• Episode 8 saves its biggest, boldest gesture for its last scene, however. Alex is working late in the Wallace organisation’s penthouse, labouring to recover the money that Finn posthumously stole. Sean calls him on his mobile, and guides him to look out the window. They can both see the newly inaugurated “Belvedere Tower,” the latest addition to the Wallace organisation’s portfolio against the London skyline.“The people who killed my father,” Sean says, “who tried to kill me. From where I’m standing now, I can’t see them. But I can see what they own.”Whereupon Lale – promised vengeance against Asif by Sean as a quid pro quo – detonates a bomb in the Belvedere Tower’s basement, reducing the whole structure to rubble.This whole sequence is wild. It’s actually pretty entertaining for just how corny and absurd it becomes. In super-slow motion, the camera cuts from an extreme close-up of Sean’s eyes closing, to Alex’s eyes opening. There’s an honest-to-God cut from a CGI shot of the fireball disintegrating the skyscraper’s support columns, to an HFR shot of a single tear dripping from Sean’s eyelashes.

    Oh: and did I mention that the whole thing is scored with Luciano Pavarotti singing the crescendo of Puccini’s Nessun Dorma?

    I’ve described Gangs of London as “operatic” before, but this is the show embracing that label in the most literal, risible way. This is the kind of iconography that would get thrown out of a Zack Snyder movie for being too brazen and shameless. At this point, we’re so far from the grit and the immediacy of the handheld camerawork in Episode 1 that it scarcely feels like the same show. Aesthetically, this is closer to, like, a music video, or a perfume advert.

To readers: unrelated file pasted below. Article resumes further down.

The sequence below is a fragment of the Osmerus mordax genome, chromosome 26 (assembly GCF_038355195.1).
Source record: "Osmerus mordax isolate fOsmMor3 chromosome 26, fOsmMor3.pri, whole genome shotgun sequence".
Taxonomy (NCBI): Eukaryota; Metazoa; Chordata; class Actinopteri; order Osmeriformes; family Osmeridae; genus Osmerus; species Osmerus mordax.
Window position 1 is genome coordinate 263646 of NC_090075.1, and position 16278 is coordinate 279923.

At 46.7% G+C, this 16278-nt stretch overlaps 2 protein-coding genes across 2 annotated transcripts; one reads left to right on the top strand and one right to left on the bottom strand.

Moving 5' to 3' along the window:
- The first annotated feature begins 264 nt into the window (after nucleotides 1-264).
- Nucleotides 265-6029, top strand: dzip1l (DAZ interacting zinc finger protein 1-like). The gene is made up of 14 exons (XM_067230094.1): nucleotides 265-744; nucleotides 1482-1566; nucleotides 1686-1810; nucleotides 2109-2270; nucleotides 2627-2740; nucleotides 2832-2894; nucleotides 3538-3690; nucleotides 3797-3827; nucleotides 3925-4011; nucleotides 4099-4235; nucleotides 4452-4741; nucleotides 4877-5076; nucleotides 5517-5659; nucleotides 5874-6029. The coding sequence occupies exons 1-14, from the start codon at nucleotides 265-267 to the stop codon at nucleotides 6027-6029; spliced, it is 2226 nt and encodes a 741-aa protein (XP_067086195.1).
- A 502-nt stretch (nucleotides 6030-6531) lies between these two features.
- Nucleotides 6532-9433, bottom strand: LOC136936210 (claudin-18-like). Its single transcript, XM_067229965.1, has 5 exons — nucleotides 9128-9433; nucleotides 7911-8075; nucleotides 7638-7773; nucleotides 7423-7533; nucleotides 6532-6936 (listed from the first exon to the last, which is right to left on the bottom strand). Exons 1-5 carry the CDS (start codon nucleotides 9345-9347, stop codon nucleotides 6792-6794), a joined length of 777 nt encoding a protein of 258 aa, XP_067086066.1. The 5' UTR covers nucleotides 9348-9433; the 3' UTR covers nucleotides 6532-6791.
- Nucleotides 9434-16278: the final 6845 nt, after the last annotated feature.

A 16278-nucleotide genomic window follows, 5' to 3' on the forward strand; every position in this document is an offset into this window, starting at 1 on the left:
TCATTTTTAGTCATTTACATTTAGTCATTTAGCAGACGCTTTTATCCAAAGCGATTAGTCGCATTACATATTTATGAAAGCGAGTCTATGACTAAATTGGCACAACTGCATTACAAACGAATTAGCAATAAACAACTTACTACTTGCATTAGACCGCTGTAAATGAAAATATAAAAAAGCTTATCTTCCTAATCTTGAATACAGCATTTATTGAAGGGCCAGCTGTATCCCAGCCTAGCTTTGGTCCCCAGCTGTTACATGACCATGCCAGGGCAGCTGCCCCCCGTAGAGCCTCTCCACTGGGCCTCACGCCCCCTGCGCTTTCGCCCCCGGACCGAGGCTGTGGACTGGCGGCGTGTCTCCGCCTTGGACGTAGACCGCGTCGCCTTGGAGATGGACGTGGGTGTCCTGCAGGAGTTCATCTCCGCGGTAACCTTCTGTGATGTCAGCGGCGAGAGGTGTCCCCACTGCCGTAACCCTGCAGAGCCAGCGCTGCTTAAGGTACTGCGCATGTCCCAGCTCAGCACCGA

Even in the wacky universe of Gangs of London, this moment is so heightened – such a hyperbolic escalation – that it ruptures our suspension of disbelief. The whole show, I’ll remind you, was set in motion because one moderately influential Irish gangster was killed. Now, we’ve witnessed a skyscraper being blown up in central London by the leader of a Middle Eastern insurgent cell. By rights, the ramifications of this moment ought to dwarf everything that’s come before it.

    And yet, the show will proceed to treat it as a primarily symbolic act; a shot across the bow in the war between the Wallaces and the Investors. In its final moments, Episode 8 really feels like a show jumping the rails in real-time; it feels like Gareth Evans and Matt Flannery and Thomas Benski, having begun the series as a heightened, maximalist genre riff, left themselves nowhere to go except into realms of pure silliness.

    Or, possibly, Xavier Gens is a bad director, and it’s all his fault. That’s also an explanation I’m willing to accept.

Is It Good?

Not Very Good (3/8)
More Gangs of London reviews

Andrew is a 2012 graduate of the University of Dundee, with an MA in English and Politics. He spent a lot of time at Uni watching decadently nerdy movies with his pals, and decided that would be his identity moving forward. He awards an extra point on The Goods ranking scale to any film featuring robots or martial arts. He also dabbles in writing fiction, which is assuredly lousy with robots and martial arts.